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Utah’s $50 bounty on coyotes may be boosting mule deer

HUNTING -- Although credible evidence has suggested that wholesale killing of coyotes ultimately stimulates coyotes to produce more pups, Utah officials say a $50 bounty on the predators is contributing at least somewhat to the state's recovery of mule deer.

However, wildlife managers say habitat restoration has been the key, noting that the state has spent more than $125 million in the effort over the past eight years.

  • See the latest report from Brett Prettyman of the Salt Lake Tribune.

The Utah legislature allotted $500,000 to the Targeted Predator Control Program in 2012 as it approved the Mule Deer Preservation Act.

Based on two years of data, the state estimates that 25,054 coyotes have been killed, a 59 percent increase in the previous estimated annual harvest of 7,397 coyotes per year.

Unlike other Western states, Utah is reporting an increase in mule deer numbers in recent years. Most of the credit is being given to expansive habitat-restoration efforts.  Says Prettyman:

Since 2006, the initiative has restored more than 1 million acres and spent more than $125 million. Another 197,100 acres are currently under restoration and 10,600 more acres have been proposed.

Of the total spent, federal partners provided $69.5 million for the restoration projects from a mix of sources, including tag fees. And the state chipped in $42 million. Sportsmen's groups contributed close to $6.8 million. Federal agencies provided $6 million in in-kind contributions and landowners added another $2.6 million.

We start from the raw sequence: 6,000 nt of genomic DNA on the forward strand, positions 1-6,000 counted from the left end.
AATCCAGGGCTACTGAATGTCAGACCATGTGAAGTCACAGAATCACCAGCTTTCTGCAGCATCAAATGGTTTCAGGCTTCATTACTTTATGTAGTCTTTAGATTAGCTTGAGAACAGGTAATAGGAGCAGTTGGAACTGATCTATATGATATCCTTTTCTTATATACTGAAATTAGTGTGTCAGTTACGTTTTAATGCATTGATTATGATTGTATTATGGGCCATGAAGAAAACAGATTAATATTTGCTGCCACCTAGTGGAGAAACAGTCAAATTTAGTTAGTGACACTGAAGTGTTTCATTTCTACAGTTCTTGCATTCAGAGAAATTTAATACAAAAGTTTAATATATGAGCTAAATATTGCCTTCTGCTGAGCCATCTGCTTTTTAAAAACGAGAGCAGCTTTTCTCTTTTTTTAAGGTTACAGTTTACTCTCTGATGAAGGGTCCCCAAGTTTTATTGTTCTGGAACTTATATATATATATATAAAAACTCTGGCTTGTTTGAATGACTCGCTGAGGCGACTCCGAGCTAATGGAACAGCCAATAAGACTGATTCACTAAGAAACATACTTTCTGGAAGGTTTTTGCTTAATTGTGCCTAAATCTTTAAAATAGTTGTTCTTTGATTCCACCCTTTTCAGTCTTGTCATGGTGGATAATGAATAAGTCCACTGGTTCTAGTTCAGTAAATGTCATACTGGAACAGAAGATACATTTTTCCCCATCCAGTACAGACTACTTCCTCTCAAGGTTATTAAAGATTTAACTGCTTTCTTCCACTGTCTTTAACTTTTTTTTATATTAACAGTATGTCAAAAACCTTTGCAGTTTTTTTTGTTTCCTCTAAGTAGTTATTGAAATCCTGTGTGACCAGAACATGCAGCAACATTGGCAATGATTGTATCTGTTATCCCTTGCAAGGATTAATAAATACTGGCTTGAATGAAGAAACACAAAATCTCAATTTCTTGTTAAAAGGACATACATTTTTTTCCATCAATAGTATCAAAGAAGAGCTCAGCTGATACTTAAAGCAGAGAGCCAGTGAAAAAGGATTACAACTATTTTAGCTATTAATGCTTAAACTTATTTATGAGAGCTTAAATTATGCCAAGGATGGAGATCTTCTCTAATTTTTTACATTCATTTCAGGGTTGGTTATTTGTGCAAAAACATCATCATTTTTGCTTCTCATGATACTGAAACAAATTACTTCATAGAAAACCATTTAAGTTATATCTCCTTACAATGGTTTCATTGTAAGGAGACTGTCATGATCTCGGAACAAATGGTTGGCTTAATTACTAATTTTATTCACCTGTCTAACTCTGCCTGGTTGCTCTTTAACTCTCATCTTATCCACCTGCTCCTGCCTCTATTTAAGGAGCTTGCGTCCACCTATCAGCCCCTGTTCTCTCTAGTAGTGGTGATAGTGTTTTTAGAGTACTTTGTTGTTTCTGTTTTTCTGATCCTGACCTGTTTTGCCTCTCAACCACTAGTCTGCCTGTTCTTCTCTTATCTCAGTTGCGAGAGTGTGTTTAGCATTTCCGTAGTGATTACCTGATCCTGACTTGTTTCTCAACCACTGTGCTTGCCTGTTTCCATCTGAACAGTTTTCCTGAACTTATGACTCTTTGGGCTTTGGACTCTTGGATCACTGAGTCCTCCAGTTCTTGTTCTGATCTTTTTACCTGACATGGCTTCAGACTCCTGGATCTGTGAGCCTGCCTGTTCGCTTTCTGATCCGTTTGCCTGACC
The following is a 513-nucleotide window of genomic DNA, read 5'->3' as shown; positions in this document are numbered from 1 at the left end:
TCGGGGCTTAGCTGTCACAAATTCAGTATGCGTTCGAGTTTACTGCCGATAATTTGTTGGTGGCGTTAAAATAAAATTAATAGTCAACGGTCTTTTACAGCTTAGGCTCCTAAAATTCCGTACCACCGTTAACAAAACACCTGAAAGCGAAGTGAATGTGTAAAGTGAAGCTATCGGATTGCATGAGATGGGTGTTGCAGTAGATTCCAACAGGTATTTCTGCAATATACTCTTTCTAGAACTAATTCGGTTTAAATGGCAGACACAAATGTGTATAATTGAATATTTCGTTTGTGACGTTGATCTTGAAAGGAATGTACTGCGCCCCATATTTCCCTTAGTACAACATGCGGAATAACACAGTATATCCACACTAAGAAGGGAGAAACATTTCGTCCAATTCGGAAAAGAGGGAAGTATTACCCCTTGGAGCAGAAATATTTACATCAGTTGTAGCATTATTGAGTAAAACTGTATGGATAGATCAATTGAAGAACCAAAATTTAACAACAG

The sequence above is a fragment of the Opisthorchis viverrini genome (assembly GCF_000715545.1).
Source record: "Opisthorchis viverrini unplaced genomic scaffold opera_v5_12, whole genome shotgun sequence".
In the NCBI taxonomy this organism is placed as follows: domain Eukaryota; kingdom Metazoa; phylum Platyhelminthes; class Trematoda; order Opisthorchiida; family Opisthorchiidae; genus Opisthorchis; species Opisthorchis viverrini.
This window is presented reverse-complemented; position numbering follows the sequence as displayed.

Utah's $50 coyote bounty is startling to some, a fee much higher than rare bounties in other states for predators or nuisance exotics such as nutria.

But it's not the only predator bounty program in the West.

The Northern Pikeminnow Reward Program pays $4-$8 a fish from the Columbia River to help reduce the native predator's impact on smolts of endangered salmon and steelhead. Since the issue is caused primarily by the Columbia and Snake River dams, which allow the pikeminnows an unfair and unnatural advantage, the Bonneville Power Administration picks up the tab.

  • The program has spent an average of bout $3 million a year for 25 years.
  • Some of the most accomplished angler participants make more than $30,000 each during the six-month reward season,including the top angler who pocketed $76,478 last year.
  • Anglers turned in 162,079 pikeminnows for bounties in 2013.
  • Total payments for the 2013 season of regular vouchers, coupons, and tagged fish totaled $1,138,251.

Modest bounties are paid in several states for rats, nutria, porcupine, house sparrows, starlings, snakes, beaver, coyotes and other critters. Utah's $50 coyote bounty appears to be the highest, but overall it pales in payouts to the Columbia River systems pikeminnow reward program.



Rich Landers
Rich Landers joined The Spokesman-Review in 1977. He is the Outdoors editor for the Sports Department writing and photographing stories about hiking, hunting, fishing, boating, conservation, nature and wildlife and related topics.

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